Sustaining Health for Both Body and Soul
Recently a church-related college asked me to address its students about the value of their Methodist heritage. Hearing of the assignment, a colleague playfully asked, “What can a white-haired guy say about an 18th-century white-haired guy that would be of interest to college students today?” While acknowledging the challenges, I responded that this assignment resonated with my vocation as a scholar of Wesleyan traditions. As I wade into stacks of Wesley letters, pore over 18th-century newspapers, or try to ferret out John Wesley’s (frequently uncited!) sources in his publications, I certainly want to understand these materials in their historical location. But I also bring to this study a sense of our present setting. This sense often helps to discern the roots of challenges that still confront us; just as importantly, it can cast light on overlooked or undervalued resources in our heritage.
A good example is a booklet published in 1747 by John Wesley titled Primitive Physick, which lists over 300 illnesses, wounds, and other health issues and offers suggested treatments for each. The treatments are generally native herbs and naturally occurring elements, with scattered recommendations of cold-water bathing and mild electrical shock. When I began to focus on Wesley studies in the 1980s, this booklet was rarely mentioned—and if it was, it was cited as an example of Wesley’s credulity in depending upon folk remedies or the folly of meddling in a field where he did not belong. At this same time, calls were increasing in our culture for more holistic health care, and specifically for more attention to preventive care and promoting wellness. As I took up Primitive Physick in this setting, I was struck that Wesley’s preface to his collection of remedies culminated with a set of “plain, easy rules” for retaining health. This led me to explore Wesley’s interest in health and wellness more deeply in its context. The result was a growing conviction that Wesley’s publication of Primitive Physick was neither an idiosyncrasy nor merely a personal avocation. Rather, it reflected the heart of his understanding of salvation, was an abiding concern in his ministry, and was central to the mission of early Methodism.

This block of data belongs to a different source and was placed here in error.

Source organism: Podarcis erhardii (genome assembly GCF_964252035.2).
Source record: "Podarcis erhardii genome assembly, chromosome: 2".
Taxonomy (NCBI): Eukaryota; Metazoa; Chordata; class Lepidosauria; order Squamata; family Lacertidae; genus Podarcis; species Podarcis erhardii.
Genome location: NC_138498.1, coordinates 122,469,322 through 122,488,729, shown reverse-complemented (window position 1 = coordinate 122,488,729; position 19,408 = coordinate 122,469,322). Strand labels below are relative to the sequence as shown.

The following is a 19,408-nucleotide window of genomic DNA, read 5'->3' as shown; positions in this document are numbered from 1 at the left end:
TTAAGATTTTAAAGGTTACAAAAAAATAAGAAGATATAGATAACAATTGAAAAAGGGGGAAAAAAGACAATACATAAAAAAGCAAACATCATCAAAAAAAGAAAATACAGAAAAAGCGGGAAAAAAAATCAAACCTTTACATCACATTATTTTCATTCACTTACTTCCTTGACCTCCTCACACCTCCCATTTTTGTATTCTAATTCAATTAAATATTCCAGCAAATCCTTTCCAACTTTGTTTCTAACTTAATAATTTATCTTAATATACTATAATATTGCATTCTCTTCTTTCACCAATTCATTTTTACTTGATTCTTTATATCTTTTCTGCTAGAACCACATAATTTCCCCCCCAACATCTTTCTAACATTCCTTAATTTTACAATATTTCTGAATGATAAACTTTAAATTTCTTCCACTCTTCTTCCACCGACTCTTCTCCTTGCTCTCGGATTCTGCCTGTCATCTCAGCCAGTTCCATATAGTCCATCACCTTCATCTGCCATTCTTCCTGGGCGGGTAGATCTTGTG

Integral to Salvation
To begin with the first point, most Methodists recognize that John Wesley refused to limit salvation to forgiveness of sins and a guarantee of eternal blessing. He insisted that it also included through the work of the Spirit, “a present deliverance from sin, a restoration of the soul to its primitive health ... the renewal of our souls after the image of God in righteousness and true holiness” (Farther Appeal, Pt. I, §3). They also know that Wesley had to defend this emphasis on present spiritual healing frequently, even to fellow revivalists like George Whitefield.